Powerful New Ways to Apply GIS in 2014 Part 1
Setting the Stage – GIS in 2013
GIS was once a niche technology. It was expensive, and used largely by those who had geospatial training. In 2013 that picture began to change. GIS is undergoing a rapid evolution. The increasing popularity of cloud computing, and mobile devices: tablets and smartphones, have helped broaden the appeal, and reduced the cost of location technology. In this article we will discuss this evolution and look at powerful new ways to apply GIS in 2014.
GIS & Cloud Computing
The move of GIS from a desktop only product to the Internet in the 90’s heralded a dramatic change in access to the technology. Maps and GIS functionality became available in Web browsers. Organizations with IT staff were now able to set up computers which ran GIS servers such as Esri’s ArcIMS and the open source MapServer and later GeoServer. GIS development companies began building custom Web GIS applications providing a range of GIS services. These apps were largely targeted at GIS staff, and included a range of different geo-tools in one application: buffering, measure tools, spatial querying. Internet GIS was largely the bastion of organizations with deep pockets. Setting up, maintaining and hosting GIS servers, licensing and custom application development were costly endeavours.
All this changed with cloud computing. Today it is possible to ‘rent space’ on computers maintained and hosted by dedicated providers. The need for costly internal IT infrastructures is gone. Maintenance, software updates, load balancing is all now handled by these third party providers. The result has been dramatically reduced costs. A number of GIS focused organizations have released cloud based GIS products. Esri’s ArcGIS Online and GIS Cloud are two notable examples of low cost, cloud based GIS platforms. Now both large and small organizations can leverage GIS.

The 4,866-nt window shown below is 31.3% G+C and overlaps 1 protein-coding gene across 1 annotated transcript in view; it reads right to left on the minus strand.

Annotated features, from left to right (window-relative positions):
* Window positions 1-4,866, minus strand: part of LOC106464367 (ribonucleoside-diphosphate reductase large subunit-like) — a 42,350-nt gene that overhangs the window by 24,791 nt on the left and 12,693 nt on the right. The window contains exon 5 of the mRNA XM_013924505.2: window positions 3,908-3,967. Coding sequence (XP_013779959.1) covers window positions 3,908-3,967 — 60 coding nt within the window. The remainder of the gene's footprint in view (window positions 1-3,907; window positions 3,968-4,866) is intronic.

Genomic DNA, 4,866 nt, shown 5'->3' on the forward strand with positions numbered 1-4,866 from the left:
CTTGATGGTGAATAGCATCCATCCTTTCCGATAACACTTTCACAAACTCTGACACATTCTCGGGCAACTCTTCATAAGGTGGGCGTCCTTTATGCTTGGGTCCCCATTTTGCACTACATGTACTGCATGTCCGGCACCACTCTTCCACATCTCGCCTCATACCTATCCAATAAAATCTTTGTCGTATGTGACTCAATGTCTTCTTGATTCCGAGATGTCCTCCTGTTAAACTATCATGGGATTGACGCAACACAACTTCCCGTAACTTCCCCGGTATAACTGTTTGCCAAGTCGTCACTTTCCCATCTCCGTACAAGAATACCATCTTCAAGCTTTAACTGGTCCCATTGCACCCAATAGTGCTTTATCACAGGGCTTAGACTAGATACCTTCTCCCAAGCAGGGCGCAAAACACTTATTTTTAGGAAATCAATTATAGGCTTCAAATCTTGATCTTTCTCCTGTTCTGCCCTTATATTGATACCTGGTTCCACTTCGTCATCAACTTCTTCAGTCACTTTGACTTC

Mobile Computing: Location, Location, Location
As the cost of GIS has fallen, so has the demand for the location based services provided by GIS. The mobile revolution is upon us; smartphones and tablets are low cost mobile computers with built in GPS. The popularity of software which combines location technology with geolocation has skyrocketed. Apps which include maps, and/or show who and what is near have become very popular. A new non-GIS trained audience has emerged, who are demanding functionality provided by GIS. Indeed, many GIS companies, have begun to promote themselves as providers of location services in place of GIS. Today, these companies are building and promoting simple, intuitive, focused applications which require no training or knowledge of GIS.
In the next part of this article we will consider 2014 in more depth. Look at case studies and make some predictions on new applications of GIS technology.